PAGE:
Music Interactive Live-CD (MIL-CD) is a digital optical storage format created by Sega. It allows code to be loaded on the Dreamcast via standard compact disc media, such as a CD-ROM or CD-R.
MIL-CDs consist of audio tracks before the track containing Dreamcast-bootable data. Custom MIL-CDs can also be created with a data track before the Dreamcast-bootable data track.
There were eight official MIL-CD releases, distributed in Japan only, all of which were audio music CDs containing extra audiovisual content when loaded in a Dreamcast console.
Using MIL-CD to boot independent code on the Dreamcast
The MIL-CD could be used to allow the Dreamcast to boot code on a standard compact disc, without needing to use the proprietary GD-ROM (Gigabyte Disc) format that Sega used for Dreamcast games (as well as some arcade games with hardware based on the Sega Dreamcast and Microsoft Xbox).
The independent game development community discovered the MIL-CD releases and adapted them for their own code. The first demonstration of independently developed software intended for commercial sale was the GameShark CDX. This was the localized version of Datel's Action Replay CDX, as Interact had acquired the rights for release in North America. It was shown at the Consumer Electronics Show, which ran from January 6 to January 9, 2000.
The first non-commercial independent code to successfully run on the Dreamcast was achieved by the demo group Hitmen. Their A.G.E. demo, a technical demo for the Dreamcast that displayed stylized text, graphics, and music, premiered at the Mekka & Symposium 2000 convention in Fallingbostel, Germany on April 23, 2000. This demo was never released publicly, as it was developed using a custom coding library and required the Dreamcast to be connected to a host computer using a custom serial port adapter known as the Dreamcast Debug Handler.
The commercial PlayStation emulator, bleemcast!, was then demonstrated at the Electronics Entertainment Expo, or E3, which ran from May 11 to May 13, 2000. The Action Replay CDX became the first independent commercial release when it was released to retail on June 2, 2000. Marcus Comstedt, who would later become known for his Dreamcast ports of the Super Nintendo Entertainment System emulator SNES9x and the adventure game interpreter ScummVM, reverse engineered this disc and built his own library for the Dreamcast using the open-source GNU C compiler for the SH-4 processor. He wrote documentation detailing the process of booting code directly on the Dreamcast, and released a simple "Hello World" demo on June 20, 2000.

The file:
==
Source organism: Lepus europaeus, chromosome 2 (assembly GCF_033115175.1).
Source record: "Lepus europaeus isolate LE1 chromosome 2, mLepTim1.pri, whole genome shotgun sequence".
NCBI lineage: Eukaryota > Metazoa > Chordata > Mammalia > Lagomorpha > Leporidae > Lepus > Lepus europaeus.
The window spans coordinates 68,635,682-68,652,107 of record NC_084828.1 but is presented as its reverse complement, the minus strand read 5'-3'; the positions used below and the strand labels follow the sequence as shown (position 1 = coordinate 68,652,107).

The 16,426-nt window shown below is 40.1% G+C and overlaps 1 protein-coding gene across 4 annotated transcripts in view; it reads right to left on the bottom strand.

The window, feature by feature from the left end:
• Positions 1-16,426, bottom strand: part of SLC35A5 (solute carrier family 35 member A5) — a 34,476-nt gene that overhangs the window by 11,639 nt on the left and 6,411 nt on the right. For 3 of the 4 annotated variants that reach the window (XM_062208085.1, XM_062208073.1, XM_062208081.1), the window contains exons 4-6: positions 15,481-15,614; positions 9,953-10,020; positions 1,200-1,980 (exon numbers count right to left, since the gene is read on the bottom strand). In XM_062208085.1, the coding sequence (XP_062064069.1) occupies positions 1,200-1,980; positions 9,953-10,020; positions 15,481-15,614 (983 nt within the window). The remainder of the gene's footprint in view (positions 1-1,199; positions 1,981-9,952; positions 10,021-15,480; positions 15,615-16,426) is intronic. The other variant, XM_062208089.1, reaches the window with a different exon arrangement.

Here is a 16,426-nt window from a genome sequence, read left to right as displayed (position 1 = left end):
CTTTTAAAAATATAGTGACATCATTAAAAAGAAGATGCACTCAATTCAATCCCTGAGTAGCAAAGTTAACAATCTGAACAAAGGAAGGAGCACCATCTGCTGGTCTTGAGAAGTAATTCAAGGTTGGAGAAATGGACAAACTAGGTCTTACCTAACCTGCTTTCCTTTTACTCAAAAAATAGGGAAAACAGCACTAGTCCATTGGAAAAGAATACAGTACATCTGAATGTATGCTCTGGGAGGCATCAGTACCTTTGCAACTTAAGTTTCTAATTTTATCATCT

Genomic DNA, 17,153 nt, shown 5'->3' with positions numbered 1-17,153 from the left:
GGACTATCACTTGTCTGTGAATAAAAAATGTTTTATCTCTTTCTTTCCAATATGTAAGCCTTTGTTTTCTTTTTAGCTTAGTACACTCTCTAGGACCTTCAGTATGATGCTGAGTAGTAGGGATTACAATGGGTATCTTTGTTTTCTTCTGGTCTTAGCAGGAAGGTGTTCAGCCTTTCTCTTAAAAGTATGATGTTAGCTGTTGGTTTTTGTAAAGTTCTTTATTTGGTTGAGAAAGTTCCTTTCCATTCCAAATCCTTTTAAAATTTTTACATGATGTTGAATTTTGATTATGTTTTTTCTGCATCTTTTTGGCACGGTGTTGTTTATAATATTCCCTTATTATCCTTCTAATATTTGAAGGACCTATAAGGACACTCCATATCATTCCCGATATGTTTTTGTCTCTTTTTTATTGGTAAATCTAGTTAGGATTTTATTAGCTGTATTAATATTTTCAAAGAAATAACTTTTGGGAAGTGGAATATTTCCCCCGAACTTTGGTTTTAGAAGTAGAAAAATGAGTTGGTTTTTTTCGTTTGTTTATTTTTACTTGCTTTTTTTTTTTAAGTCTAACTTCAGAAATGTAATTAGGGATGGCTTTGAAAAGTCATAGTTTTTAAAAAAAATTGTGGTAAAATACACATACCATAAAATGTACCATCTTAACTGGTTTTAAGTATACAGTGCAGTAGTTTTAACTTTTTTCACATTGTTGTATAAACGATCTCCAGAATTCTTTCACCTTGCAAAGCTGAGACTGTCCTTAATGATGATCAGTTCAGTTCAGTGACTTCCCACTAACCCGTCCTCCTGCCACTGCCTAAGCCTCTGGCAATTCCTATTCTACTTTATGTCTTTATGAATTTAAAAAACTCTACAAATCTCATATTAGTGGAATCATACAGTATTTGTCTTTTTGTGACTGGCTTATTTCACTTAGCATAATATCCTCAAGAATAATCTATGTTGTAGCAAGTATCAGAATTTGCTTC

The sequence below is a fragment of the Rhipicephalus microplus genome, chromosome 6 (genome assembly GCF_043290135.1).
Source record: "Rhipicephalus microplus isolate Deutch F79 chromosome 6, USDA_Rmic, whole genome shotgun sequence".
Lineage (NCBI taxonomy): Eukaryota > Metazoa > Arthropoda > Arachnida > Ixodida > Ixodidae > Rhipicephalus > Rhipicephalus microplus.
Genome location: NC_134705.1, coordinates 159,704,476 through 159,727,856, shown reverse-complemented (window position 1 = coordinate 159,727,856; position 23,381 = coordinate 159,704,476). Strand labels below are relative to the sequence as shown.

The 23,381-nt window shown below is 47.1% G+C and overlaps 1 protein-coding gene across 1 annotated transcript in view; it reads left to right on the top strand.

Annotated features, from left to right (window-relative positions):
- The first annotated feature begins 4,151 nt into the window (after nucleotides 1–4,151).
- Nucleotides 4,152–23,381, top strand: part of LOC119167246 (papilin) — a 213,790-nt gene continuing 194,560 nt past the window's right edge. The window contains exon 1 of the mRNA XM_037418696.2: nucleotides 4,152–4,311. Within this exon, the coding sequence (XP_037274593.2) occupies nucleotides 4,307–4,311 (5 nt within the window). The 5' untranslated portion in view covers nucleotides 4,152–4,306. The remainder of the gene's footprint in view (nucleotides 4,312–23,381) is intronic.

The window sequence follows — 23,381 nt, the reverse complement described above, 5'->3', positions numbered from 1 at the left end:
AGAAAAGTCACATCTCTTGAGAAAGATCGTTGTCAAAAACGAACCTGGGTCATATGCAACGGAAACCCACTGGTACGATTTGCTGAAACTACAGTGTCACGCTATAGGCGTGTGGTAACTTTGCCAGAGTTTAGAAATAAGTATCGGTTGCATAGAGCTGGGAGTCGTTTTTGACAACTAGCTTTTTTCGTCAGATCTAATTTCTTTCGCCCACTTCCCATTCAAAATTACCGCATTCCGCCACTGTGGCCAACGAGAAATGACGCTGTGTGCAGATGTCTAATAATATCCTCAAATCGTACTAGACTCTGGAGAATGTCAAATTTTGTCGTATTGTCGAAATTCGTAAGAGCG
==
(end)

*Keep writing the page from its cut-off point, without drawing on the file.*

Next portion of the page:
At the same time the indie developers were reverse-engineering the MIL-CD format, software crackers discovered the loophole that was employed by the Action Replay CDX. A pirate group known as Utopia released a CD image intended to boot illegal game rips on June 22, 2000. This bootloader was quickly followed by a rip of the game Dead or Alive 2 on June 23, 2000. Due to the inability of their game rips to boot on their own, all of the early pirate releases required the use of their bootloader, which became known as the Utopia Boot CD. The bootloader itself was created by modifying the teapot demo that was included with the official Sega Katana library.
Other pirate groups soon released game rips in the form of self-booting images which would run on a Dreamcast directly after being burnt to a CD-R, eliminating the limitations of the Utopia Boot CD. Sega's GD-ROM format, which was meant to be a hindrance to piracy, was soon obsolete, as the only restriction towards playing illegal copies of Dreamcast games was now the slow connection speeds of most internet modems of the time.